Bio: Juan Parra is a Cuban American poet whose work has featured in The Indiana Review, Flapperhouse, The Chicago Quarterly Review, and Driftwood Press. He teaches ELA at Aventura City of Excellence School. Parra lives in Miami with his wife and two beautiful children.
Like This I Remain
I am still an immigrant.It’s been thirty years since,And I’m still the tear that drowned the Havana coastline.The rough waters, and the stench of vomit still blemish my fingers.There’s a blind man that offers me a Superman doll, but I’m too wrinkled to play withDolls. Castro and Pinochet hammer down my toes dressed as JesuitsIn the nightmare they conjured.I have a rusty machete; I’ll use it to cut the fields of grass,Which are miles and miles long.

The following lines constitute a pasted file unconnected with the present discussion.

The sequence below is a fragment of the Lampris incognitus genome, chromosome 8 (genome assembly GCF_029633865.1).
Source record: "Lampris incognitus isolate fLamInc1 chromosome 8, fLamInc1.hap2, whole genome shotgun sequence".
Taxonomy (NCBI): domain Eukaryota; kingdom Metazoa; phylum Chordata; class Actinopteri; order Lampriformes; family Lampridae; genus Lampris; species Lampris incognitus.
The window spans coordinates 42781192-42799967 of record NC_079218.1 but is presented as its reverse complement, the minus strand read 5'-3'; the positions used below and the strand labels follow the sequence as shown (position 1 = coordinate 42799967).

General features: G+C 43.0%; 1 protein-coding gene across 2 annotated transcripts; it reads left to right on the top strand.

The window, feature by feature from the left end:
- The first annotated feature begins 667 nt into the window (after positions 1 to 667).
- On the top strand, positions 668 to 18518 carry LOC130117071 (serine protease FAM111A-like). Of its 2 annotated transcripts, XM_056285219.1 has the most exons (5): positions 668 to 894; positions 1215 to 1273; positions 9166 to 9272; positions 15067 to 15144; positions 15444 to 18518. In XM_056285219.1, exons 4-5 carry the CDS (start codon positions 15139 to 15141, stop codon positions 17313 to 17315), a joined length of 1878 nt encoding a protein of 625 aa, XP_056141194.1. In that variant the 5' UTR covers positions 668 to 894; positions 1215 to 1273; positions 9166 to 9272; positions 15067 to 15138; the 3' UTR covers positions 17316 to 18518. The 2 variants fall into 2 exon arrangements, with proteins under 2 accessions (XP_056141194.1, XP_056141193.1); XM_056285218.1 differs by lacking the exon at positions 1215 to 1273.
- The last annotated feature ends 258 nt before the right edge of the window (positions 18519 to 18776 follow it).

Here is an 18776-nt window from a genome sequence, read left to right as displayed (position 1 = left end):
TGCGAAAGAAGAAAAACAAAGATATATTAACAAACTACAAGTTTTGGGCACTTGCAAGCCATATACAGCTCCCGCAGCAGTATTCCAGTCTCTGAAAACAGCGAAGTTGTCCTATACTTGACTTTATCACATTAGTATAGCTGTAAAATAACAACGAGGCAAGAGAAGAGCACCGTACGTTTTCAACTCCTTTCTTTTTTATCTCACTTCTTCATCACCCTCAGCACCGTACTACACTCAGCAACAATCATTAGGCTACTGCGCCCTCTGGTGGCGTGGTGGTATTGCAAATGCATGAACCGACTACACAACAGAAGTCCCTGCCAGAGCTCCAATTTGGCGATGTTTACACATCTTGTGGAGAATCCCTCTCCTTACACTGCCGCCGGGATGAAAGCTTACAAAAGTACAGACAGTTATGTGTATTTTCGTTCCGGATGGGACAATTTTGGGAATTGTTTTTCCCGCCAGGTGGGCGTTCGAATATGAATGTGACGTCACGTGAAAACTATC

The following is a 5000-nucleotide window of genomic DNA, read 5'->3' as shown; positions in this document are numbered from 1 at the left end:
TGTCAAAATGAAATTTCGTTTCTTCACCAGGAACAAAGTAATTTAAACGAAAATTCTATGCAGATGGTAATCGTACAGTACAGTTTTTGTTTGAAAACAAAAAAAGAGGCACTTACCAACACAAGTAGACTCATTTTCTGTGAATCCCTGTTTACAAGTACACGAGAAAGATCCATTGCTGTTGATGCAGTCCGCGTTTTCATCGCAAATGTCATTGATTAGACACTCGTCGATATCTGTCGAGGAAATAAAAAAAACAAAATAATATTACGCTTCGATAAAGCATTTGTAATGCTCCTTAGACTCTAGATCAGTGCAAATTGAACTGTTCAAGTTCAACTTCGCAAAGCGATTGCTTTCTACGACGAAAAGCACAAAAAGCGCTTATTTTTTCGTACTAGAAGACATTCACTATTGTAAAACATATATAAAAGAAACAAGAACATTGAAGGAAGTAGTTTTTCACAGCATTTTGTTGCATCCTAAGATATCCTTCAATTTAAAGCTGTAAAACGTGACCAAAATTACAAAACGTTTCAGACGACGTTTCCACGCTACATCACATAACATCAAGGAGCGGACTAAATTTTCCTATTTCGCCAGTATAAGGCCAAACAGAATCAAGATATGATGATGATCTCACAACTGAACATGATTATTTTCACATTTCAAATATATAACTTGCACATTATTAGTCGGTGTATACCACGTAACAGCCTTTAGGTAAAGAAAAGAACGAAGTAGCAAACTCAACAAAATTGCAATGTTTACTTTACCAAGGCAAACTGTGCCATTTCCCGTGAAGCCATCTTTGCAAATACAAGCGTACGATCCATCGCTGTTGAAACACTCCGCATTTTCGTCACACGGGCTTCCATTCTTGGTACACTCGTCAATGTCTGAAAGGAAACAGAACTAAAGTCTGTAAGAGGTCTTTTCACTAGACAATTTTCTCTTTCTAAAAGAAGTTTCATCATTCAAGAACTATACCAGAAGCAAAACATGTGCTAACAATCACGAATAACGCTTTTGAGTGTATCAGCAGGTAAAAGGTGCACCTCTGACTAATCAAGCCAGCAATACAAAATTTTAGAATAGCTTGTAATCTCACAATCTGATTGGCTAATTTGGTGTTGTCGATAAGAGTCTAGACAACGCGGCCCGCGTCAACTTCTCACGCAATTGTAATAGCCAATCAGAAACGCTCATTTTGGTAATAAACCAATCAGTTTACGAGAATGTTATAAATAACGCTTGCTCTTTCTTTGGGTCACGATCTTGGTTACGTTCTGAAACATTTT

Saint Lazarus Santero
Saint Lazarus woke up to music and aromas of cigars dipped in sweat.He dreamt a beautiful dream: No beggars, or dogs praying in tongues,Or brainwashed factory workers,Or even “Hail Mary” whispered to scarecrows suffering from leprosy.“Exhale smoke on my face, I don’t mind if you do, and rub ashes on my wounded knees.Dress all my dogs in blue and red. Fuck, I’ll even dress in all blue and red.” Shouted Lazarus, while Shaking his ass to timbales and conga drums.